After the fifteenth straight day of rain, the newness, the excitement of the garden is beginning to wear on me. It’s hard to do as Milli Vanilli says, however, because I do this with nearly everything I have ever attempted in my life - with or without the rain to blame. The once shiny anticipation of feeling tingly and alive in nature, of watching food grow, has slowly turned itself into a dark, thick rag knotted in the pit of my stomach, dragging at me. I don’t go outside that much. I’m bored with trying all the fixes – how to fix the yellowing leaves, the bugs nibbling the spring onions (what are those bugs, by the way? I have no idea. I’m too ambivalent to care). When I peek out and see the occasional squash-blossom giving it the old college try, I feel like it’s trying to cheer me up in the midst of my personal pity-party. I want to tell her, go away, not today, I’m looking to replace you with something a little more fun. I’m tired of worrying and fretting over every little detail.
I wander around the house, humid and sticky from all the rain, when I should be writing, or pitching, or weeding, or composting, and think of new projects. Something immediate and fresh would satisfy me right now, something that wouldn’t take lots of time but yield a large result. Like spraypainting. I’ve been thinking of things around here we could spraypaint - and there are many - and it would be so fun. Turquoise blue, white, and red. It would be quick and smelly and I could use my arms and really get into it. I could do it in the garage, in the middle of the day with all the lights on, the plum-purple skies threatening thunderstorms yet again, and again tomorrow, and again and again forever until I consider talking to my husband about moving to Seattle, and forgetting sunny Texas. We rarely see the sun anymore.
How many times have I had this feeling, this ache, to just dump what I’ve got and start over: apartments, wardrobes, careers. I look out the streaked windows of our sun room, the rain room I guess it is now, and wish the garden would go away. I wish it would get up and walk out of here and leave me alone, leave me to my overly messy house with bikes and bike helmets and bits of crayons and chewed-up doggie bones scattered helplessly in the shag carpet, the shag carpet that once looked so cool to me but now only looks dirty and sad. How many times have I abandoned a perfectly good project and walked away and never looked back just because things got hard. Or boring. I wouldn’t say vengefully, but maybe more like spitefully. No regrets.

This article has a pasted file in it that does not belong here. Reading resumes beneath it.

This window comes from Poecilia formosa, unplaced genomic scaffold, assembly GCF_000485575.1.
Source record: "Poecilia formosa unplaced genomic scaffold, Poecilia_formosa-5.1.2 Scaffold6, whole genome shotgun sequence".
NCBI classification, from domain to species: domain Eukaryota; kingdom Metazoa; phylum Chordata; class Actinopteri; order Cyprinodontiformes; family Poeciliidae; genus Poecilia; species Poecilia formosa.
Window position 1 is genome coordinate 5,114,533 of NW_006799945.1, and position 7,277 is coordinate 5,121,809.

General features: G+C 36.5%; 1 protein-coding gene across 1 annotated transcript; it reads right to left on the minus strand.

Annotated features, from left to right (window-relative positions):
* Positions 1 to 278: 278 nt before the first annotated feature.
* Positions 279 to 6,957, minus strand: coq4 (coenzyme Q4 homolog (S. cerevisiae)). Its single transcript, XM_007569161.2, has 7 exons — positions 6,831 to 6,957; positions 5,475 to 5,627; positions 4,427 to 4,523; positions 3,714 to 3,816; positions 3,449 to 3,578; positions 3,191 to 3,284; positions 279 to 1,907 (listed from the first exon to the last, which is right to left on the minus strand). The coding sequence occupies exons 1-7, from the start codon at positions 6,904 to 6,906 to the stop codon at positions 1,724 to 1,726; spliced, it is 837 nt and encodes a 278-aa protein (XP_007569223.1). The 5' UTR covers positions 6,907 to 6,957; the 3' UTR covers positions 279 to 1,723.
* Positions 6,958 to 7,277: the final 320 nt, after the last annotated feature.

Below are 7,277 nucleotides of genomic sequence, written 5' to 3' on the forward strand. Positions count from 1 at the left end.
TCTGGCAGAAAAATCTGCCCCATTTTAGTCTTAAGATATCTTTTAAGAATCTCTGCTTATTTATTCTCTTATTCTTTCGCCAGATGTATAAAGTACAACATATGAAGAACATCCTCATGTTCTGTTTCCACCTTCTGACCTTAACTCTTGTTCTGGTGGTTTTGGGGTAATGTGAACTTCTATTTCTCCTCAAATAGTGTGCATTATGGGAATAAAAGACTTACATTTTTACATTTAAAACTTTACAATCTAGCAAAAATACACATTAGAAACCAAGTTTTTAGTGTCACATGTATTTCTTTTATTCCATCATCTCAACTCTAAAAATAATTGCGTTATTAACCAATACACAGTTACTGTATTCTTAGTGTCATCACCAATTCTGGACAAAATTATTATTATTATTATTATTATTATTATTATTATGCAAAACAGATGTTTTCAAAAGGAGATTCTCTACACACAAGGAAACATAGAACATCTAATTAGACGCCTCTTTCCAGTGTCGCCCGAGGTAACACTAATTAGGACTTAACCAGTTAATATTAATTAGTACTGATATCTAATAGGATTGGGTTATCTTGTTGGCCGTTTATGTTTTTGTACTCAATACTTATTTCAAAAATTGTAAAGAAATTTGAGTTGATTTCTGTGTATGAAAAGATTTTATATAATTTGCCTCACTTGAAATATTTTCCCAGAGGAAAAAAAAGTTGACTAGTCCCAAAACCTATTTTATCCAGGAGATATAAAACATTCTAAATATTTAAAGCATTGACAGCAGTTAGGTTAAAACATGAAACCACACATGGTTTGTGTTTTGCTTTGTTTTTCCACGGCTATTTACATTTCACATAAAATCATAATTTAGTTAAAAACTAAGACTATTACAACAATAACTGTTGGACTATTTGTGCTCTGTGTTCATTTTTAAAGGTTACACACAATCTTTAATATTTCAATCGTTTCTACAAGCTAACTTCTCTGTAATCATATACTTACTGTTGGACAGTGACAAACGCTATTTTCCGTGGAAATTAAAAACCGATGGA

The thick, glommy Texas mud clings to my veggie boxes and pots like a stalker. I consider in short bursts going out and at least cleaning them off with a spray of the hose, making them look more attractive to my wandering eye, but it continues to rain, making it pointless. Other more pressing tasks beckon. Suddenly washing the dishes looks too good to be missed. I organize the boys’ clothes in their closet according to season, then color. I know I’m avoiding.
I try to think of a way in which this despicable aspect of my personality turns out, Oprah-like, to be the one thing I really need right now. The ability to get up and walk away from what’s not working: how can I use it? What amazing problem will be solved with this mountain of impatience I’m too bored to climb?
Don’t answer that. I don’t want to know.